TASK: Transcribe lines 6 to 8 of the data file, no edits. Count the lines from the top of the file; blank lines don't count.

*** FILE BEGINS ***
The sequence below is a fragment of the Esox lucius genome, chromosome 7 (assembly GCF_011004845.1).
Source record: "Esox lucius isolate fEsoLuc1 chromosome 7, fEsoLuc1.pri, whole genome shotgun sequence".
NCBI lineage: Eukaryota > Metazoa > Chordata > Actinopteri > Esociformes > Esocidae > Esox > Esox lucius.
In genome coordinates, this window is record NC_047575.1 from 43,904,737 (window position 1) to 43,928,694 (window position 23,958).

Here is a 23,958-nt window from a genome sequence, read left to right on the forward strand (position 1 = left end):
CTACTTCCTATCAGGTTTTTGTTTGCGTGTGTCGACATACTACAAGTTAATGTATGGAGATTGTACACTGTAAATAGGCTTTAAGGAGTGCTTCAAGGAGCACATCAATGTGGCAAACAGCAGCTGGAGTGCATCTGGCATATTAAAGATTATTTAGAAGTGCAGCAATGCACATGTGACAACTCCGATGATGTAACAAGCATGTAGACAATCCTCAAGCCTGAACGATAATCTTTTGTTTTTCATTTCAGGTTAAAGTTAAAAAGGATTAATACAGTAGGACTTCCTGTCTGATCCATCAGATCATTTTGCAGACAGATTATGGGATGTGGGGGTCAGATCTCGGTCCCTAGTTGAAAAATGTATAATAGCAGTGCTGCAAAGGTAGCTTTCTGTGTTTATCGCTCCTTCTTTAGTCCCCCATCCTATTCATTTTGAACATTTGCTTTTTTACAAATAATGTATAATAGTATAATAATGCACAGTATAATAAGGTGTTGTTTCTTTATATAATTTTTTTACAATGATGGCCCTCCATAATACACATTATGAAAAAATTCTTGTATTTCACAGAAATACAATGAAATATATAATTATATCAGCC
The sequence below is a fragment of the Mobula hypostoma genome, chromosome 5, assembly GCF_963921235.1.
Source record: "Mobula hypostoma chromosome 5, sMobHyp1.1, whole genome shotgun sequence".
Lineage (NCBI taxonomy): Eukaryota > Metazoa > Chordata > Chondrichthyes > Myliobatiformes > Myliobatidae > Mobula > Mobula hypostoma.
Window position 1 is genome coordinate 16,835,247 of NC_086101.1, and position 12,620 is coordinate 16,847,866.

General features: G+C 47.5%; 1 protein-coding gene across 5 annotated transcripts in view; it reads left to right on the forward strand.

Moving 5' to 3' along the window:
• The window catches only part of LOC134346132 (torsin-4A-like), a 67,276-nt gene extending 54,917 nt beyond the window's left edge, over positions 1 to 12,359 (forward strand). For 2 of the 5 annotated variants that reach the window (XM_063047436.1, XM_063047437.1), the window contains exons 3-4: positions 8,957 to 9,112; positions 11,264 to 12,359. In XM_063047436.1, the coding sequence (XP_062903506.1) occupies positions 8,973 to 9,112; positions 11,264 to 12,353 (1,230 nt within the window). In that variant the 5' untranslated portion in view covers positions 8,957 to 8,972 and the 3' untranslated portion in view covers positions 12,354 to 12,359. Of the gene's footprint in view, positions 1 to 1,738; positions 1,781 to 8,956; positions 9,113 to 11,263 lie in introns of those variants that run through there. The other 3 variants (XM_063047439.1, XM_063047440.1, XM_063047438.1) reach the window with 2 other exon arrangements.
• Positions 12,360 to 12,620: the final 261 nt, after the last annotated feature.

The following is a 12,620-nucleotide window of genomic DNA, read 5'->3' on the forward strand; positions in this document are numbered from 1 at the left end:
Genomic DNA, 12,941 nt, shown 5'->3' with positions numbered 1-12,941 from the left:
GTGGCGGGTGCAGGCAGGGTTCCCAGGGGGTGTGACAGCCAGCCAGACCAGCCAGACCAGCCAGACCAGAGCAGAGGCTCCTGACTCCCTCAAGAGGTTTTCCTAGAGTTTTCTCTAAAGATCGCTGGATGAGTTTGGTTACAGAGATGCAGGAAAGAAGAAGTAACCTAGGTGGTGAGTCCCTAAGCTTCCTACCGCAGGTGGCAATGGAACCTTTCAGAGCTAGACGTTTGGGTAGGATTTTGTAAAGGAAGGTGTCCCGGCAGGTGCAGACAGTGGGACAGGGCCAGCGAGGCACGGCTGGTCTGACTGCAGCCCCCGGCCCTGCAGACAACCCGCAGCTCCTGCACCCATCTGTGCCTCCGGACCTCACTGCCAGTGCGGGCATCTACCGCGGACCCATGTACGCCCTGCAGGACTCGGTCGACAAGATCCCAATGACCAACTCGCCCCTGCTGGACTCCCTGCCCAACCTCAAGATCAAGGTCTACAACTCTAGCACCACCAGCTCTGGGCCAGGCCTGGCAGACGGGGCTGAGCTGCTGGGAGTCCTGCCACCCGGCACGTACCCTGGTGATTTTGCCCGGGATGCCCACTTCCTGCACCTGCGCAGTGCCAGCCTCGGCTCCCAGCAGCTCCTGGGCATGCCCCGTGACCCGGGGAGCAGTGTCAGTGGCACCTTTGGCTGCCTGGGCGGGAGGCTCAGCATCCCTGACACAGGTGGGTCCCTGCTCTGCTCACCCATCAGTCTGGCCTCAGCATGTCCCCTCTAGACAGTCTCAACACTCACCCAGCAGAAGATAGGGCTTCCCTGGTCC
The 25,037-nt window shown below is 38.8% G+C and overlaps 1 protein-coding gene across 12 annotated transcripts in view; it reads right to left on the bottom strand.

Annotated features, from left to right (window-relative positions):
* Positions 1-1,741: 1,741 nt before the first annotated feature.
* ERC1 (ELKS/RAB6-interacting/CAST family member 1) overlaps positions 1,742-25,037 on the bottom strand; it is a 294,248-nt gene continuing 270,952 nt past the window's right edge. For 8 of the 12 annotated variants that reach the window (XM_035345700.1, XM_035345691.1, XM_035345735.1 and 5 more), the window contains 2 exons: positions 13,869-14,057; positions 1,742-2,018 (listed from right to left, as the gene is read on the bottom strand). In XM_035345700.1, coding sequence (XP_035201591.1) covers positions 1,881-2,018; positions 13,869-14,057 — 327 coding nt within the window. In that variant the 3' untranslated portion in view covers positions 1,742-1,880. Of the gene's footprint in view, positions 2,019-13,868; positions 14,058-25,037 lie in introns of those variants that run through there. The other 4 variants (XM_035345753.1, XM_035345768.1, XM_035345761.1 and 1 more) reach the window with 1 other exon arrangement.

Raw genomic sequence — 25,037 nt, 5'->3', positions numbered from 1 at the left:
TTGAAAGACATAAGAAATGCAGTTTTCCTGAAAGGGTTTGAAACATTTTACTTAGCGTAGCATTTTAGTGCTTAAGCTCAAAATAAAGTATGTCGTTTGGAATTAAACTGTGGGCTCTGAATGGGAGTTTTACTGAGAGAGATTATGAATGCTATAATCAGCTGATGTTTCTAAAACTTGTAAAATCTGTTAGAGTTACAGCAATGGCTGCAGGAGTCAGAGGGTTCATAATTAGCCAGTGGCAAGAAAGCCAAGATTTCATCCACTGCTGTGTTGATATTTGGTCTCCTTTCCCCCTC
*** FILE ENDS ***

CTACTTCCTATCAGGTTTTTGTTTGCGTGTGTCGACATACTACAAGTTAATGTATGGAGATTGTACACTGTAAATAGGCTTTAAGGAGTGCTTCAAGGAGCACATCAATGTGGCAAACAGCAGCTGGAGTGCATCTGGCATATTAAAGATTATTTAGAAGTGCAGCAATGCACATGTGACAACTCCGATGATGTAACAAGCATGTAGACAATCCTCAAGCCTGAACGATAATCTTTTGTTTTTCATTTCAGGTTAAAGTTAAAAAGGATTAATACAGTAGGACTTCCTGTCTGATCCATCAGATCATTTTGCAGACAGATTATGGGATGTGGGGGTCAGATCTCGGTCCCTAGTTGAAAAATGTATAATAGCAGTGCTGCAAAGGTAGCTTTCTGTGTTTATCGCTCCTTCTTTAGTCCCCCATCCTATTCATTTTGAACATTTGCTTTTTTACAAATAATGTATAATAGTATAATAATGCACAGTATAATAAGGTGTTGTTTCTTTATATAATTTTTTTACAATGATGGCCCTCCATAATACACATTATGAAAAAATTCTTGTATTTCACAGAAATACAATGAAATATATAATTATATCAGCC
The sequence below is a fragment of the Mobula hypostoma genome, chromosome 5, assembly GCF_963921235.1.
Source record: "Mobula hypostoma chromosome 5, sMobHyp1.1, whole genome shotgun sequence".